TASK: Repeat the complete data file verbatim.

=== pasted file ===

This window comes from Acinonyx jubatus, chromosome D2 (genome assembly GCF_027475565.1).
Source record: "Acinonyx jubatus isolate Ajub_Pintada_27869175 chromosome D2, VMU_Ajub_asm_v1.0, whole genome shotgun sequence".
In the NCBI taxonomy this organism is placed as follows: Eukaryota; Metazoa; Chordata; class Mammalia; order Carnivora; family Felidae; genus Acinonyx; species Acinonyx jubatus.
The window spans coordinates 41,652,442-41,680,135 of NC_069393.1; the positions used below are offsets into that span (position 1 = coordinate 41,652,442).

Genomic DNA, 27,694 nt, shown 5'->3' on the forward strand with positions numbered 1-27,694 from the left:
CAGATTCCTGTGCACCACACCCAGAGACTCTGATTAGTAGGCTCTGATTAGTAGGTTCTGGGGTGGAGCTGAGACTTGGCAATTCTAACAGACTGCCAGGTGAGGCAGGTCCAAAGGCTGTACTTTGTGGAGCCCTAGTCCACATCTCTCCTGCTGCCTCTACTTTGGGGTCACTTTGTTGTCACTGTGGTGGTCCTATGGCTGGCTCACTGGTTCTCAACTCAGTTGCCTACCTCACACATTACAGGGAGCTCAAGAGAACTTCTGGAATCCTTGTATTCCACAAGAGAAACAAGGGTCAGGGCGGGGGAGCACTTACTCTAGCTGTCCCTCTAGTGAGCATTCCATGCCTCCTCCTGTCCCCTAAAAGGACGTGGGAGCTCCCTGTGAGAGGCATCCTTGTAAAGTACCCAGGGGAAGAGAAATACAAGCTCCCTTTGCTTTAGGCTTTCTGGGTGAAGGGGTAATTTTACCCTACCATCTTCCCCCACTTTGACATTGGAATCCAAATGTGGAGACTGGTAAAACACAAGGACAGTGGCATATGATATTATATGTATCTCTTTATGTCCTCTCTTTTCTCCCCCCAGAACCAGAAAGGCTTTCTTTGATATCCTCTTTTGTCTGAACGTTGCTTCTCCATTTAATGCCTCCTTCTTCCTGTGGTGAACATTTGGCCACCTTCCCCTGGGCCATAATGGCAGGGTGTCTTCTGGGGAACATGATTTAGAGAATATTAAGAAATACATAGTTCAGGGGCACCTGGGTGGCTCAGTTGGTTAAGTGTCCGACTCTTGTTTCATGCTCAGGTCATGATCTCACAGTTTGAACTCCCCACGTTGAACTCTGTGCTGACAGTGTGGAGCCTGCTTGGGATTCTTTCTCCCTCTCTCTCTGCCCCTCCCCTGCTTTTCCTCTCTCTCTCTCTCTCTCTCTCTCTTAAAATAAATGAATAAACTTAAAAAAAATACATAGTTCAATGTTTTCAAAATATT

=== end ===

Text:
This window comes from Acinonyx jubatus, chromosome D2 (genome assembly GCF_027475565.1).
Source record: "Acinonyx jubatus isolate Ajub_Pintada_27869175 chromosome D2, VMU_Ajub_asm_v1.0, whole genome shotgun sequence".
In the NCBI taxonomy this organism is placed as follows: Eukaryota; Metazoa; Chordata; class Mammalia; order Carnivora; family Felidae; genus Acinonyx; species Acinonyx jubatus.
The window spans coordinates 41,652,442-41,680,135 of NC_069393.1; the positions used below are offsets into that span (position 1 = coordinate 41,652,442).

Genomic DNA, 27,694 nt, shown 5'->3' on the forward strand with positions numbered 1-27,694 from the left:
CAGATTCCTGTGCACCACACCCAGAGACTCTGATTAGTAGGCTCTGATTAGTAGGTTCTGGGGTGGAGCTGAGACTTGGCAATTCTAACAGACTGCCAGGTGAGGCAGGTCCAAAGGCTGTACTTTGTGGAGCCCTAGTCCACATCTCTCCTGCTGCCTCTACTTTGGGGTCACTTTGTTGTCACTGTGGTGGTCCTATGGCTGGCTCACTGGTTCTCAACTCAGTTGCCTACCTCACACATTACAGGGAGCTCAAGAGAACTTCTGGAATCCTTGTATTCCACAAGAGAAACAAGGGTCAGGGCGGGGGAGCACTTACTCTAGCTGTCCCTCTAGTGAGCATTCCATGCCTCCTCCTGTCCCCTAAAAGGACGTGGGAGCTCCCTGTGAGAGGCATCCTTGTAAAGTACCCAGGGGAAGAGAAATACAAGCTCCCTTTGCTTTAGGCTTTCTGGGTGAAGGGGTAATTTTACCCTACCATCTTCCCCCACTTTGACATTGGAATCCAAATGTGGAGACTGGTAAAACACAAGGACAGTGGCATATGATATTATATGTATCTCTTTATGTCCTCTCTTTTCTCCCCCCAGAACCAGAAAGGCTTTCTTTGATATCCTCTTTTGTCTGAACGTTGCTTCTCCATTTAATGCCTCCTTCTTCCTGTGGTGAACATTTGGCCACCTTCCCCTGGGCCATAATGGCAGGGTGTCTTCTGGGGAACATGATTTAGAGAATATTAAGAAATACATAGTTCAGGGGCACCTGGGTGGCTCAGTTGGTTAAGTGTCCGACTCTTGTTTCATGCTCAGGTCATGATCTCACAGTTTGAACTCCCCACGTTGAACTCTGTGCTGACAGTGTGGAGCCTGCTTGGGATTCTTTCTCCCTCTCTCTCTGCCCCTCCCCTGCTTTTCCTCTCTCTCTCTCTCTCTCTCTCTCTTAAAATAAATGAATAAACTTAAAAAAAATACATAGTTCAATGTTTTCAAAATATT